[3] Barbara Arneil, ‘Global Citizenship and Empire’, Citizenship Studies, Vol.11, No.3 (2007), pp. 301–328.
[4] David Held and Anthony Mcgrew, Governing Globalization: Power, Authority and Global Governance. (Cambridge: Polity Press, 2007).
[5] Barry Buzan, From International to World Society? (Cambridge: Cambridge University Press, 2004).
[6] George Ritzer (ed.), The Blackwell Companion to Globalization (Malden, MA: Blackwell Publishing, 2007).
[7] The waves are from first to last: ‘theoreticist, historicist, institutionalist, and post-structuralist’ Andrew Mcgrew, ‘Globalization in Hard Times: Contention in the Academy and Beyond’ in G. Ritzer (ed.) The Blackwell Companion to Globalization (Malden, MA: Blackwell Publishing, 2007), pp. 29–53.
[8] Colin Hay and David Marsh (eds.), Demystifying Globalisation (Basingstoke: Palgrave MacMillan, 2000). Angus Cameron and Robert Palan, The Imagined Economies of Globalization (London: SAGE, 2004). Peter Fiss and Paul Hirsch, ‘The Discourse of Globalization: Framing and Sense making of an Emerging Concepts’, American Sociological Review, Vol. 70, No. 1 (2005), pp. 29–52.
[9] Barbara Arneil, ‘Global Citizenship and Empire’, op. cit.. April Biccum, ‘Marketing Development: Live 8 and the Production of the Global Citizen’, Development and Change, Vol. 38, No. 6 (2007), pp. 1111–1126. Barry Hindess, ‘Neo-liberal citizenship’, Citizenship Studies, Vol. 6, No. 2 (2002), pp. 127–143. Serap Kayatekin and David Ruccio ‘Global fragments: subjectivity and class politics in discourses of globalization’, Economy and Society, Vol. 27, No. 1(1998), pp. 74–96.
[10] Chantal Mouffe, ‘For a politics of nomadic identity’ in G. Robertson (et al.), Travellers’ tales: Narratives of home and displacement (London: Routledge, 1994), p. 110.
[11] See for example: April Carter, The Political Theory of Global Citizenship (New York: Routledge, 2006). Mary Kaldor, Global civil society: an answer to war (Massachusetts: Polity Press, 2003). John Keane, Global civil society? (Cambridge: Cambridge University Press, 2003).
[12] Richard Falk, ‘The making of global citizenship’, in B. Van Steenbergen (ed.), The Condition of Citizenship (London: SAGE, 1993), pp. 127–140.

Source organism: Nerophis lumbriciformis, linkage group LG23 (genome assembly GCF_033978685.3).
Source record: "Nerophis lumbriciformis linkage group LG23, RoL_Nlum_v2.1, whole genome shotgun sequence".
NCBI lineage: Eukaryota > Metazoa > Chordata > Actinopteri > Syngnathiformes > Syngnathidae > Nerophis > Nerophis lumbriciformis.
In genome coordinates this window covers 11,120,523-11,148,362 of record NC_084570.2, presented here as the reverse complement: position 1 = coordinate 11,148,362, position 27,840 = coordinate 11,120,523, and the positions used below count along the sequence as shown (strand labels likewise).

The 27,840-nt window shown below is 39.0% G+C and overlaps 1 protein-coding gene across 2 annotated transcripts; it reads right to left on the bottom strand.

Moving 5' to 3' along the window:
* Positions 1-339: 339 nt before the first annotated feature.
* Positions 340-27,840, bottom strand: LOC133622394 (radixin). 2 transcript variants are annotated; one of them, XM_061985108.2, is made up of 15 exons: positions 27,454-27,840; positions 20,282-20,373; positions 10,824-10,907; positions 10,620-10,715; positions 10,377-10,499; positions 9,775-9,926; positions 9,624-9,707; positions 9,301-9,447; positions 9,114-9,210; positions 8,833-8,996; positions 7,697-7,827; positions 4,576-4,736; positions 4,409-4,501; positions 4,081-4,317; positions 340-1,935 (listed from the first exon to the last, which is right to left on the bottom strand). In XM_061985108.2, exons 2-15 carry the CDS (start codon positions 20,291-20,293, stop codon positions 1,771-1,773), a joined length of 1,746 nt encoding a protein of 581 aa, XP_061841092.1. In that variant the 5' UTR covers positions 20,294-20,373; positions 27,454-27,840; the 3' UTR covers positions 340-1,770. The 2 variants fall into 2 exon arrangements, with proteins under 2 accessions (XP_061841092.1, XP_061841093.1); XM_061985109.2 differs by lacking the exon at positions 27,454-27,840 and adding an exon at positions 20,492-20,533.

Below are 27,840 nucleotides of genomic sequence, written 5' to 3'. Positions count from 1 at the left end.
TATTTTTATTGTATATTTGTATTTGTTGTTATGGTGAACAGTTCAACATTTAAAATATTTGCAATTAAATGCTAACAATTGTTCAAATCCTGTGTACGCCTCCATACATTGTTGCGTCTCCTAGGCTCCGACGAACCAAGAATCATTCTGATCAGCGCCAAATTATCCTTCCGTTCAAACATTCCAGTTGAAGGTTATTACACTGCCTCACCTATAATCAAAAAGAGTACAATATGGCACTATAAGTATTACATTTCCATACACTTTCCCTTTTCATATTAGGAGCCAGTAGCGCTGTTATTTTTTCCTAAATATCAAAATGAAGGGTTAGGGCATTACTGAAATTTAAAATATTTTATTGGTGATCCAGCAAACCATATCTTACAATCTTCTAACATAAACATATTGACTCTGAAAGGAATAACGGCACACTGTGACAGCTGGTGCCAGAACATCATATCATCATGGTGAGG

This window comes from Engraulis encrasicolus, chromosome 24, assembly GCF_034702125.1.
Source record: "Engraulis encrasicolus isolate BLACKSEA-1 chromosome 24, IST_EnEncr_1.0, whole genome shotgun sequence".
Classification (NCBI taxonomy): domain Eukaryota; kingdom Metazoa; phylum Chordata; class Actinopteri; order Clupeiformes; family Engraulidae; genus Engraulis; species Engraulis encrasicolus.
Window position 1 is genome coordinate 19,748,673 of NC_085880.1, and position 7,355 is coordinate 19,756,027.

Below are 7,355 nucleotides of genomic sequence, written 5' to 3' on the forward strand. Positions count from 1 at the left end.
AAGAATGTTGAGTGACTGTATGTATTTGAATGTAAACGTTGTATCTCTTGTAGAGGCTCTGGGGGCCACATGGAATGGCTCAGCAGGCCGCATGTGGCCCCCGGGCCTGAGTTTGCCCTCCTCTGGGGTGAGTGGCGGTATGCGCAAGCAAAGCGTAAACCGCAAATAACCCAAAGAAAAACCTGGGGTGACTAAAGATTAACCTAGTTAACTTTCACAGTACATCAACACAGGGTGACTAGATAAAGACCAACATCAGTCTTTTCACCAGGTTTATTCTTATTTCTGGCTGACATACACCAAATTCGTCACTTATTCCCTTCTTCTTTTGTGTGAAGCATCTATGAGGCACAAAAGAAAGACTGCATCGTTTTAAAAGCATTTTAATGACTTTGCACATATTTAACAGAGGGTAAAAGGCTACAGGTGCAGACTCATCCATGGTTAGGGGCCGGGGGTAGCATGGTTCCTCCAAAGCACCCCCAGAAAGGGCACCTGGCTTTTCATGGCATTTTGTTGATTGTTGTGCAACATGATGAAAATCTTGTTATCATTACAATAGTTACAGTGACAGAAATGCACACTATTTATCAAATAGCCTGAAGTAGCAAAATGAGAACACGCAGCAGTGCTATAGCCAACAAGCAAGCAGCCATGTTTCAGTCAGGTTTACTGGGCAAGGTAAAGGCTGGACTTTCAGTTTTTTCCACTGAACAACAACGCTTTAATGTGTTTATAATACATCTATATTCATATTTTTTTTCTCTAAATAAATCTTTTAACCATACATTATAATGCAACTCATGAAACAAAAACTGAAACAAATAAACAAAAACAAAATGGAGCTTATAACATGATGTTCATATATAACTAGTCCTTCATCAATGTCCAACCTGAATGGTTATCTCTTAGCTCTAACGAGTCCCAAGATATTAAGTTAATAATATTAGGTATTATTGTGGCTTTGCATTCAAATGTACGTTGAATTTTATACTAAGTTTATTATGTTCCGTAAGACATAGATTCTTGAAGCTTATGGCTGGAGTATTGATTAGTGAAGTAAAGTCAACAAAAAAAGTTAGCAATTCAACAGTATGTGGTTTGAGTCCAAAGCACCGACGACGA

[13] Brett Bowden. ‘The Perils of Global Citizenship’. Citizenship Studies, Vol. 7, No. 2 (2003), pp. 349–362.
[14] Mary Kaldor, ‘The Idea of Global Civil Society’, International Affairs, Vol. 79, No. 3 (2003), pp. 583–593.
[15] For example, the Zapatista Movement in Mexico, Landless Workers’ Movement in Brazil, or the World Social Forum.
[16] Darren O‘Byrne, The Dimensions of Global Citizenship: Political Identity Beyond the Nation-State (London: Frank Cass, 2003). Gerard Delanty, Citizenship in a global age (Buckingham: Open University Press, 2000). Lynn Dobson, Supranational citizenship, (Oxford: Oxford University Press, 2012). E. Isin F. and P. Nyers, (eds.), Routledge Handbook of Global Citizenship Studies. (London: Routledge, 2014). For a comparison of discourses (civic republican and libertarian) outside academic debates see: Hans Schattle, ‘Communicating Global Citizenship: Multiple Discourses Beyond the Academy’, Citizenship Studies, Vol. 9, No.2 (2005), pp. 119–133
[17] For different views within the cosmopolitan perspective see among others: Seyla Benhabib, The Rights of Others: Aliens, Residents and Citizens (Cambridge: Cambridge University Press, 2004). David Held, Democracy and the Global Order: From the Modern State to Cosmopolitan Governance (Stanford: Stanford University Press, 1995). Martha Nussbaum and Joshua Cohen (eds.), For Love of Country: Debating the Limits of Patriotism (Boston: Beacon Press, 1996).
[18] There is a pro-European Union and cosmopolitan position closer to what the global citizen stands for, such as some of Emmanuel Macron’s supporters in France.
[19] David Goodhart, The road to somewhere: The populist revolt and the future of politics. (London: Hurst & Company, 2017) Ch. 2.
[20] These groups rejecting more integration have noticeably gained presence in Great Britain, Poland or Hungary.